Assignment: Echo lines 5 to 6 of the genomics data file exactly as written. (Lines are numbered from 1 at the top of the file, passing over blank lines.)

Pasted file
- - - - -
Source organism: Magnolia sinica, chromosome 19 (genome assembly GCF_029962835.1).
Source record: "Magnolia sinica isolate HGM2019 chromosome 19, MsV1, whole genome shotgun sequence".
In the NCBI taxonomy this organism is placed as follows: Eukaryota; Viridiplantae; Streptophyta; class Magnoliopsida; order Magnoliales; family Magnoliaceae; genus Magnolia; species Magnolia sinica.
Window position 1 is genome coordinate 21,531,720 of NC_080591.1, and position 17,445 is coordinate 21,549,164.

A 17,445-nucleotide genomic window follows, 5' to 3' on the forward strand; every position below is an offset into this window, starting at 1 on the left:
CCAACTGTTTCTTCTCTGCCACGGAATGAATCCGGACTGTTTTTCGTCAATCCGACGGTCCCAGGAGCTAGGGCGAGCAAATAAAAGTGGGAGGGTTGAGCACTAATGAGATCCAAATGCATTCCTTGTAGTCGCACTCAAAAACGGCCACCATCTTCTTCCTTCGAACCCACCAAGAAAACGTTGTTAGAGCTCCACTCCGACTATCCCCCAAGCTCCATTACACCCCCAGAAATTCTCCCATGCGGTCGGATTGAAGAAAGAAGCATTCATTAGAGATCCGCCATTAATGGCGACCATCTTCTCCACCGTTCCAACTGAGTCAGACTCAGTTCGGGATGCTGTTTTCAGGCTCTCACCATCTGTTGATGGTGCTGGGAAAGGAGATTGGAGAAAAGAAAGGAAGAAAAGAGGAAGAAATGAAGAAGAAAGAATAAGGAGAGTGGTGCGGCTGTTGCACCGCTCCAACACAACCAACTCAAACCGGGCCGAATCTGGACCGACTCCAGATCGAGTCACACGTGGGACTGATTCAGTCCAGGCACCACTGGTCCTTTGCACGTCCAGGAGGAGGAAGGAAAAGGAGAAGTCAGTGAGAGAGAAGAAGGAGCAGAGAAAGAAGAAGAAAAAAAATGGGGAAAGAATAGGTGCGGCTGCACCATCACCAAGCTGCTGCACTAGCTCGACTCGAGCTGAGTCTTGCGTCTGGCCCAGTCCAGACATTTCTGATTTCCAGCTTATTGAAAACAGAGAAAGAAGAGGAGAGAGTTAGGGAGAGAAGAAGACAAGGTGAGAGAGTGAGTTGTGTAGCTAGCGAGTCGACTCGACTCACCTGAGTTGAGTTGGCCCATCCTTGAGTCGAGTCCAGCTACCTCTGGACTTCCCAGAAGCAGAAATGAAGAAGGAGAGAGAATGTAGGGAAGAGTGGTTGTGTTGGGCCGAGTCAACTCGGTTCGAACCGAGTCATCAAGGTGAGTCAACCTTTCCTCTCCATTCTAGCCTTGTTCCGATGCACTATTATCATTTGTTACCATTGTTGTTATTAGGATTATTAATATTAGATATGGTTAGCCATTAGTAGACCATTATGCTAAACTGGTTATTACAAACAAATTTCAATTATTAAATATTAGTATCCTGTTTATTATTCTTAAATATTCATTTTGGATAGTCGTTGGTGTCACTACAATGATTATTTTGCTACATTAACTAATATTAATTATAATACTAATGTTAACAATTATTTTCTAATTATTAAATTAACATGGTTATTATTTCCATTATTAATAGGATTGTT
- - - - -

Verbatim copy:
A 17,445-nucleotide genomic window follows, 5' to 3' on the forward strand; every position below is an offset into this window, starting at 1 on the left:
CCAACTGTTTCTTCTCTGCCACGGAATGAATCCGGACTGTTTTTCGTCAATCCGACGGTCCCAGGAGCTAGGGCGAGCAAATAAAAGTGGGAGGGTTGAGCACTAATGAGATCCAAATGCATTCCTTGTAGTCGCACTCAAAAACGGCCACCATCTTCTTCCTTCGAACCCACCAAGAAAACGTTGTTAGAGCTCCACTCCGACTATCCCCCAAGCTCCATTACACCCCCAGAAATTCTCCCATGCGGTCGGATTGAAGAAAGAAGCATTCATTAGAGATCCGCCATTAATGGCGACCATCTTCTCCACCGTTCCAACTGAGTCAGACTCAGTTCGGGATGCTGTTTTCAGGCTCTCACCATCTGTTGATGGTGCTGGGAAAGGAGATTGGAGAAAAGAAAGGAAGAAAAGAGGAAGAAATGAAGAAGAAAGAATAAGGAGAGTGGTGCGGCTGTTGCACCGCTCCAACACAACCAACTCAAACCGGGCCGAATCTGGACCGACTCCAGATCGAGTCACACGTGGGACTGATTCAGTCCAGGCACCACTGGTCCTTTGCACGTCCAGGAGGAGGAAGGAAAAGGAGAAGTCAGTGAGAGAGAAGAAGGAGCAGAGAAAGAAGAAGAAAAAAAATGGGGAAAGAATAGGTGCGGCTGCACCATCACCAAGCTGCTGCACTAGCTCGACTCGAGCTGAGTCTTGCGTCTGGCCCAGTCCAGACATTTCTGATTTCCAGCTTATTGAAAACAGAGAAAGAAGAGGAGAGAGTTAGGGAGAGAAGAAGACAAGGTGAGAGAGTGAGTTGTGTAGCTAGCGAGTCGACTCGACTCACCTGAGTTGAGTTGGCCCATCCTTGAGTCGAGTCCAGCTACCTCTGGACTTCCCAGAAGCAGAAATGAAGAAGGAGAGAGAATGTAGGGAAGAGTGGTTGTGTTGGGCCGAGTCAACTCGGTTCGAACCGAGTCATCAAGGTGAGTCAACCTTTCCTCTCCATTCTAGCCTTGTTCCGATGCACTATTATCATTTGTTACCATTGTTGTTATTAGGATTATTAATATTAGATATGGTTAGCCATTAGTAGACCATTATGCTAAACTGGTTATTACAAACAAATTTCAATTATTAAATATTAGTATCCTGTTTATTATTCTTAAATATTCATTTTGGATAGTCGTTGGTGTCACTACAATGATTATTTTGCTACATTAACTAATATTAATTATAATACTAATGTTAACAATTATTTTCTAATTATTAAATTAACATGGTTATTATTTCCATTATTAATAGGATTGTT